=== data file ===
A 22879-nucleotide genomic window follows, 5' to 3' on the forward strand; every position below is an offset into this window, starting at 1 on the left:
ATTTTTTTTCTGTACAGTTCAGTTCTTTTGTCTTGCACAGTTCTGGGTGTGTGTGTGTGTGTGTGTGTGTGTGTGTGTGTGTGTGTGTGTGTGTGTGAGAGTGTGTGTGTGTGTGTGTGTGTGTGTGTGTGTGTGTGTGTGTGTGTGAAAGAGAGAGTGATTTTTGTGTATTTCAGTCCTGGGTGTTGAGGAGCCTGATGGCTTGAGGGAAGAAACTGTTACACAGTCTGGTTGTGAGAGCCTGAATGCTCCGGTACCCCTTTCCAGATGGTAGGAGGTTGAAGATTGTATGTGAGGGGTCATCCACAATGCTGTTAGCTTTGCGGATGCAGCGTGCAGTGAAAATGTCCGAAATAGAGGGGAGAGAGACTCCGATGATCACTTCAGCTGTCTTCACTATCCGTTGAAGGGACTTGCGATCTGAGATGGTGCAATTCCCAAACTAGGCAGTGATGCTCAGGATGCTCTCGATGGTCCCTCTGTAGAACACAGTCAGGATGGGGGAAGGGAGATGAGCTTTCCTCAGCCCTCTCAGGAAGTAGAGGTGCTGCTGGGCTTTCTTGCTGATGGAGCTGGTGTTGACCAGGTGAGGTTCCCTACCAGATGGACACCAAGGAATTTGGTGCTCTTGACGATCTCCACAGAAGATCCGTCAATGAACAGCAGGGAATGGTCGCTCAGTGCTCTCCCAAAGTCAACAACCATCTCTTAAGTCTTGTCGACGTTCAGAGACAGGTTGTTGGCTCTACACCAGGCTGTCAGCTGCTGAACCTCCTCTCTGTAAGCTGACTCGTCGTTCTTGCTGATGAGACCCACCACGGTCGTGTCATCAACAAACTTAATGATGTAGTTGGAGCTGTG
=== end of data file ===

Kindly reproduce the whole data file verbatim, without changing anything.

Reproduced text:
A 22879-nucleotide genomic window follows, 5' to 3' on the forward strand; every position below is an offset into this window, starting at 1 on the left:
ATTTTTTTTCTGTACAGTTCAGTTCTTTTGTCTTGCACAGTTCTGGGTGTGTGTGTGTGTGTGTGTGTGTGTGTGTGTGTGTGTGTGTGTGTGTGTGAGAGTGTGTGTGTGTGTGTGTGTGTGTGTGTGTGTGTGTGTGTGTGTGTGAAAGAGAGAGTGATTTTTGTGTATTTCAGTCCTGGGTGTTGAGGAGCCTGATGGCTTGAGGGAAGAAACTGTTACACAGTCTGGTTGTGAGAGCCTGAATGCTCCGGTACCCCTTTCCAGATGGTAGGAGGTTGAAGATTGTATGTGAGGGGTCATCCACAATGCTGTTAGCTTTGCGGATGCAGCGTGCAGTGAAAATGTCCGAAATAGAGGGGAGAGAGACTCCGATGATCACTTCAGCTGTCTTCACTATCCGTTGAAGGGACTTGCGATCTGAGATGGTGCAATTCCCAAACTAGGCAGTGATGCTCAGGATGCTCTCGATGGTCCCTCTGTAGAACACAGTCAGGATGGGGGAAGGGAGATGAGCTTTCCTCAGCCCTCTCAGGAAGTAGAGGTGCTGCTGGGCTTTCTTGCTGATGGAGCTGGTGTTGACCAGGTGAGGTTCCCTACCAGATGGACACCAAGGAATTTGGTGCTCTTGACGATCTCCACAGAAGATCCGTCAATGAACAGCAGGGAATGGTCGCTCAGTGCTCTCCCAAAGTCAACAACCATCTCTTAAGTCTTGTCGACGTTCAGAGACAGGTTGTTGGCTCTACACCAGGCTGTCAGCTGCTGAACCTCCTCTCTGTAAGCTGACTCGTCGTTCTTGCTGATGAGACCCACCACGGTCGTGTCATCAACAAACTTAATGATGTAGTTGGAGCTGTG